Portugal: A very vibrant wood sector
Portugal now boasts an extremely well-developed timber processing industry, but it has not always been a ‘forest country’. Until the end of the 18th century, it underwent intense deforestation.
It was only with the Reforestation Plan in 1938 and the creation of the Forestry Development Fund in 1945 that things were turned around. Today, the Portuguese forest covers 40% of the country and supplies an extremely buoyant forest economy.
Spotlight on a country with some targeted productive species.
A constantly changing forest landscape
The Portuguese forests have grown by almost 80% over the last century. At the end of the 18th century, the afforestation rate was just 7%. The country underwent intensive deforestation in the past, when there was no reforestation policy nor any real concern for the forests. However, in the 1940s, a Reforestation Plan was introduced followed a few years later by the creation of a Forestry Development Fund.
The forest covers 40% of Portugal today.
Now, a lot of uncultivated land and marginal agricultural areas are to be gradually abandoned, which bodes well for potential forest growth.
Over recent decades, 37,000 hectares of dunes have been planted along with 300,000 hectares in mountain areas, demonstrating a public and private commitment to develop the forest stands. Until recently, private owners had forestry work done by farmers and there were very few specialist forestry companies in the country. That is now changing. Ownership is very fragmented in the north of the country.
However, in the south, the average size of a forest property is 32 ha. It is usually combined with extensive livestock farming and cork oak production. In fact, the large-scale reforestation campaigns involved a lot of cork oak (17%) in southern Portugal where the agroforestry potential is highly appreciated.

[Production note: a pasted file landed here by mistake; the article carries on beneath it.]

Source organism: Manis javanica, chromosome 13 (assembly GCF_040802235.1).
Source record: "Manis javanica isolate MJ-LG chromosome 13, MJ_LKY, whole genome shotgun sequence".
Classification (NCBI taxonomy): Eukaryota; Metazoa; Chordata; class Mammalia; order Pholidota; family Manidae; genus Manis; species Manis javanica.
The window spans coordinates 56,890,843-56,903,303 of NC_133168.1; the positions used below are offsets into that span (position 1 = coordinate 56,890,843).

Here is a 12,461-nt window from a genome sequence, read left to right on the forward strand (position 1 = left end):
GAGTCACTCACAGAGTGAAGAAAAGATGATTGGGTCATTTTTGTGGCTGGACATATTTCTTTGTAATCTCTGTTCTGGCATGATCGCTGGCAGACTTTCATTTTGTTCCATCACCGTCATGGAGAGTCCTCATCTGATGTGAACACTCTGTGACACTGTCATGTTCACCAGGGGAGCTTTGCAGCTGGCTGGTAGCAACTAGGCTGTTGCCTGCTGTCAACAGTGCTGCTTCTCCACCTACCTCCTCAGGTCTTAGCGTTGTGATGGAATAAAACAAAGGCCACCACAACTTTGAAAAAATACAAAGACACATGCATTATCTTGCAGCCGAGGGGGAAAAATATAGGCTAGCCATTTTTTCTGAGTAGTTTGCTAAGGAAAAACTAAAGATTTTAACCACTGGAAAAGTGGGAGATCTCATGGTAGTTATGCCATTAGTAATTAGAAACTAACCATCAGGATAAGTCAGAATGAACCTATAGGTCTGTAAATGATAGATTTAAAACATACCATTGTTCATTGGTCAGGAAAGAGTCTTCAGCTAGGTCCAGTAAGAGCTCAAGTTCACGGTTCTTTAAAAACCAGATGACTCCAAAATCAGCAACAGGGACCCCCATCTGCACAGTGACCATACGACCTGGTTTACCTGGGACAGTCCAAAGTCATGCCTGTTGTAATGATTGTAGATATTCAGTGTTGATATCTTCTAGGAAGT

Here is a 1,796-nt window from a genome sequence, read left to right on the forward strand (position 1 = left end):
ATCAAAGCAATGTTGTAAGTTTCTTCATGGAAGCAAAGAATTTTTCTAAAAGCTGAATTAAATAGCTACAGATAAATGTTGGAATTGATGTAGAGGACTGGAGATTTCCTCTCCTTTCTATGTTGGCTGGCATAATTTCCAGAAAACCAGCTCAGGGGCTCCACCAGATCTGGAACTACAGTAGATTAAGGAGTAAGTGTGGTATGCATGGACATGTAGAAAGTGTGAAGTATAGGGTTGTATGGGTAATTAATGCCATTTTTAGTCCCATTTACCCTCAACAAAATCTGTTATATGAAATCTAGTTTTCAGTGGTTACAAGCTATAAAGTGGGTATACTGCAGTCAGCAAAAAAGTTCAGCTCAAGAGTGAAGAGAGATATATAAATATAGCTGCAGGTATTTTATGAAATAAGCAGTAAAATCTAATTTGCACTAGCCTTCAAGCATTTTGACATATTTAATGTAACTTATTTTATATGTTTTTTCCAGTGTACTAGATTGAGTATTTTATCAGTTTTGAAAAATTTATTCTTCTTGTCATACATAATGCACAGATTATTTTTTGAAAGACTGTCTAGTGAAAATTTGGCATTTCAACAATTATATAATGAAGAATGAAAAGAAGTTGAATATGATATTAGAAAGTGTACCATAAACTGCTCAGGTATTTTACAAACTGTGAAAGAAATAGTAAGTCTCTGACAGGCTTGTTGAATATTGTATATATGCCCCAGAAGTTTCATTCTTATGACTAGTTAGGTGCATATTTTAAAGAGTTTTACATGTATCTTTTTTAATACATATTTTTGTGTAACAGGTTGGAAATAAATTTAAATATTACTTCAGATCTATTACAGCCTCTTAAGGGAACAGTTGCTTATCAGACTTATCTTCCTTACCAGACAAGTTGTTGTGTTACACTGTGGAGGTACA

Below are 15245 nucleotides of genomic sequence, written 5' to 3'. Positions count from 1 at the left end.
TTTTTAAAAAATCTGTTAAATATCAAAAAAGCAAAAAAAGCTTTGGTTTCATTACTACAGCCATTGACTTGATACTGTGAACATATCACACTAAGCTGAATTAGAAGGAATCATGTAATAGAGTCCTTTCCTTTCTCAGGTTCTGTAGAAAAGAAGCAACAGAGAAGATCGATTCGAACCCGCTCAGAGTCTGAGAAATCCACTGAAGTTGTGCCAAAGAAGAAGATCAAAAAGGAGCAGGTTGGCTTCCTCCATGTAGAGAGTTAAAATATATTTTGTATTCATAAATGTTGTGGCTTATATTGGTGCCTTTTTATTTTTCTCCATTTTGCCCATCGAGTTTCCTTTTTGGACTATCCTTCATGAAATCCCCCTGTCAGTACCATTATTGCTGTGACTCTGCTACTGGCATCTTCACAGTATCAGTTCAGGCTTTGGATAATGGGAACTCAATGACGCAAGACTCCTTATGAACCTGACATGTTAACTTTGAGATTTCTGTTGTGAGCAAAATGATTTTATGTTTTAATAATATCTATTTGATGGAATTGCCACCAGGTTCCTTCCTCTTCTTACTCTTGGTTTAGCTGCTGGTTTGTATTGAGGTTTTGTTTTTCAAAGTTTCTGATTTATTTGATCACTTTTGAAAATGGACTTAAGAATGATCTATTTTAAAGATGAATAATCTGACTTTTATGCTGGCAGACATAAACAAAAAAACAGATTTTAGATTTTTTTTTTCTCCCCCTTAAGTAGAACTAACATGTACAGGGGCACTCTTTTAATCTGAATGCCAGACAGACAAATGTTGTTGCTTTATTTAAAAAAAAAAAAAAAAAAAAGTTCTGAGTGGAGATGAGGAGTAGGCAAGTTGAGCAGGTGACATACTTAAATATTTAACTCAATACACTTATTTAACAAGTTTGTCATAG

Elsewhere, we find high forests of maritime pine to the north and center, and eucalyptus in short-rotation coppice plantations in the rainy coastal areas where it rivals with maritime pine. The Mediterranean oak forests are found in the south and inland areas where the Mediterranean climate predominates. Cork oak is found in the northeast and the southern coastal areas, while holm oak grows in the southern half of the country.
Artificially created stands
As mentioned above, Portugal suffered from severe deforestation in the late 18th century, which explains why today’s stands were artificially created. Only four species predominate:
- Maritime pine
- Cork oak
- Holm oak
- Eucalyptus globulus
Eucalyptus is the most frequent forest species in Portugal, covering more than 800,000 hectares. Paper production is a flourishing industry.
Deciduous trees cover 58% of the country and conifers 42%. There has been a fall in the proportion of maritime pine, partially due to forest fires.
These species are widely exploited although the low diameter of sawn wood generates differing levels of income for private forest owners. The paper business, however, is thriving.
A wood-based economy
According to the data on the European Parliament’s website, Portugal is fortunate enough to be the ‘only country in the European Union to reap a surplus from its wood sector’, which is quite remarkable.
The timber processing industry is highly developed, buoyed by strong production from the artificially-created forest. Portugal is the world’s largest cork producer and the sector weighs heavily in the economy.
Resin extraction has been an important craft industry for centuries.
Resin is collected by farmers and forest owners using traditional methods and generates a significant number of jobs. However, resin production is now subject to competition from China, Indonesia and Brazil where labor is inexpensive.
Livestock farming, bee-keeping and hunting, which have adapted to various international treaties and European directives since 1986, are all additional sources of income from the Portuguese forest. Portugal boasts some young forests and an economy built around wood and paper products, and it forest looks poised for a bright future.
Paper, cork and eucalyptus oil are some of the best-known by-products. Although their contribution is already significant, the Portuguese forests still offer tremendous opportunities for economic growth.
Keep your eye on Portugal and its forests – the best is yet to come!